Dr Ash's Twitter Rules.

  1. Social Media exists and will not go away, it's time to start participating
  2. As health professionals we have a duty to participate in public discussion about health. If we don't the chiropractors, celebrity health hacks and snake oil salesmen of the world will answer our patients questions for us. 
  3. Our duty of care is always to our patients
    To discuss a case, take away the patient. Instead of posting about an '89yo lady with a renal abscess', ask twitter what their experiences in the management of renal abscess are (tag a nephrologist and an ID physician for extra learning).
    Don't mention the date. Say 'I once saw a patient', not 'I saw a patient today'. The date adds nothing to your story but is an identifier.
    Remember that patients as well as health professionals will engage. Don't use demeaning terms 'old people' or 'GOMERS' or 'opiate seekers'. Imagine youre presenting to a conference that has patients with the disease in the audience - by all means use medical terminology but never mock patients.
  4. Use your own name, reap the rewards
    Even if you use a pseudonym, people can work out who you are easily enough. By using your name you are creating the public profile you want for yourself - your advocacy work  and passions become your public face (rather than that article from high school 10 years ago that comes up when you google your name)
    I've spoken at conferences, been published, participated in research, found mentors - all through tweeting under my own name. 
  5. Profile pictures are non-negotiable
    Your face is ideal but anything other than that awful egg will do. I don't follow or retweet people without profile pictures. To me, having no profile picture is the equivalent of wearing a mask to a conference. 
  6. No bio, no credibility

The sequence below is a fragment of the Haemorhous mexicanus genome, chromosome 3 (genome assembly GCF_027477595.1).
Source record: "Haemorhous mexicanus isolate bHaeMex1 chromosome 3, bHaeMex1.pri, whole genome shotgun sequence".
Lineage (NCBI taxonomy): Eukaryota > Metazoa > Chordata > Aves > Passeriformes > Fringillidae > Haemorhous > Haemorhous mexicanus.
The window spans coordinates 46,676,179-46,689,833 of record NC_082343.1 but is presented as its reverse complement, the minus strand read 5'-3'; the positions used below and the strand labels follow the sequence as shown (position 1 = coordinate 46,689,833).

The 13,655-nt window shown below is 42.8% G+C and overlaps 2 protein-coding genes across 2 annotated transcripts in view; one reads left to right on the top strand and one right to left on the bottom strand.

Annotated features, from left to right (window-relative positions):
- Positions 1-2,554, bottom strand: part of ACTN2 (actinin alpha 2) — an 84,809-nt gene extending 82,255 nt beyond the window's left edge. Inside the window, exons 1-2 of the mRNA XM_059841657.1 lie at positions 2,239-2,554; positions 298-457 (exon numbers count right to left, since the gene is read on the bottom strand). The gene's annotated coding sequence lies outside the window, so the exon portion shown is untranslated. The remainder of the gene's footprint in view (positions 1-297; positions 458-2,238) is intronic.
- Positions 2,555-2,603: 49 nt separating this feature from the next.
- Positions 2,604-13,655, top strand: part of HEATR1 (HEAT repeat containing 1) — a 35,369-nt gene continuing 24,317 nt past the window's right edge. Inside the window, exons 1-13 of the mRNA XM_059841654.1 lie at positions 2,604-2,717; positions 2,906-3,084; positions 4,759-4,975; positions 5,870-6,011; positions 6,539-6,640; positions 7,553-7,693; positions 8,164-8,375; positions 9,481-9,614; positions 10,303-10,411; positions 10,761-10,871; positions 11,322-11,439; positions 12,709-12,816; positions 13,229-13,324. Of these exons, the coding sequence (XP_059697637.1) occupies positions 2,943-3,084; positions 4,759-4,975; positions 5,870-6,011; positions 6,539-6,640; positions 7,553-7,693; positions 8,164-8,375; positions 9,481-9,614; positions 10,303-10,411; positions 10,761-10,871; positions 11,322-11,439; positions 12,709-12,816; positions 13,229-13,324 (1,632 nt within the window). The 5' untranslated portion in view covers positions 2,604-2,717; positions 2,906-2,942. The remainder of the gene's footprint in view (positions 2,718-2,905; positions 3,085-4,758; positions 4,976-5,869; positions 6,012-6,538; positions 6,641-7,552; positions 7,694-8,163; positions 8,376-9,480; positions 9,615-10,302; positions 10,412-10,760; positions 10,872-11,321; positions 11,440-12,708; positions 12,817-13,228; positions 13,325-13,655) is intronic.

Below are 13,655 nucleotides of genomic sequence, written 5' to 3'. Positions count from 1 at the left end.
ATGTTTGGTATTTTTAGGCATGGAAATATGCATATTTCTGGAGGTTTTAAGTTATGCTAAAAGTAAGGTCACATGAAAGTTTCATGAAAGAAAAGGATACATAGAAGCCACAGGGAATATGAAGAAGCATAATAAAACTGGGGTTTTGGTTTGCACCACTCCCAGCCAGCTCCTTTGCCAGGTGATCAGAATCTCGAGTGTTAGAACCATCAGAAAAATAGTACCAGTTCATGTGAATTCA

What do you do? Doctor at the minimum but Surgical Registrar, Geriatrician, Toxicologist adds so much more. Otherwise your opinion is disjointed and of unknown value. We value your opinion (even as a student) but a blank bio is confusing. One person once tweeted to me 'I don't fill in my bio or people will ask me to help them'. Help them with what? I don't know what your job is because your bio is blank.
    As a doctor with thousands of followers this happens every few months at most and I tell the person to see their GP.If you're a student say you're a student (don't write doctor until you actually graduate) and a student in what. Medical student? Nursing student? Geology student? Those are very different perspectives. 
  7. Location
    At the minimum a country, or again, your tweets don't make sense. Medicine differs vastly between Australia, the UK and the US and having this written saves many an argument. 
  8. Retweet
    Retweet things that you find interesting, chances are others will also learn from them.
    Reading retweets by your followers is the best way to find more likeminded people
  9. Even better, 'quote tweets' 
    Clicking 'quote tweet' allows your tweet to contain the original statement and link but with the addition of your opinion. This is how most of the amazing multidisciplinary discussions begin.
  10. Find hashtags that interest you to find more people
    My favourites: #FOAMed (free open access medicine), #MH4Docs (Mental Health for doctors), #hcsmanz (Health care and social media australia & NZ), #auspol (Australian Politics), #BachelorAU (You watch it too, don't lie)
  11. Find your people
    I've met some incredible mentors on twitter who have invaluable in my career. It's about a million times less intimidating to ask someone to be your mentor on twitter than in person. 
  12. Be a nice person.
    Twitter is just like life in this sense. Don't say things you wouldn't say on a ward round. 

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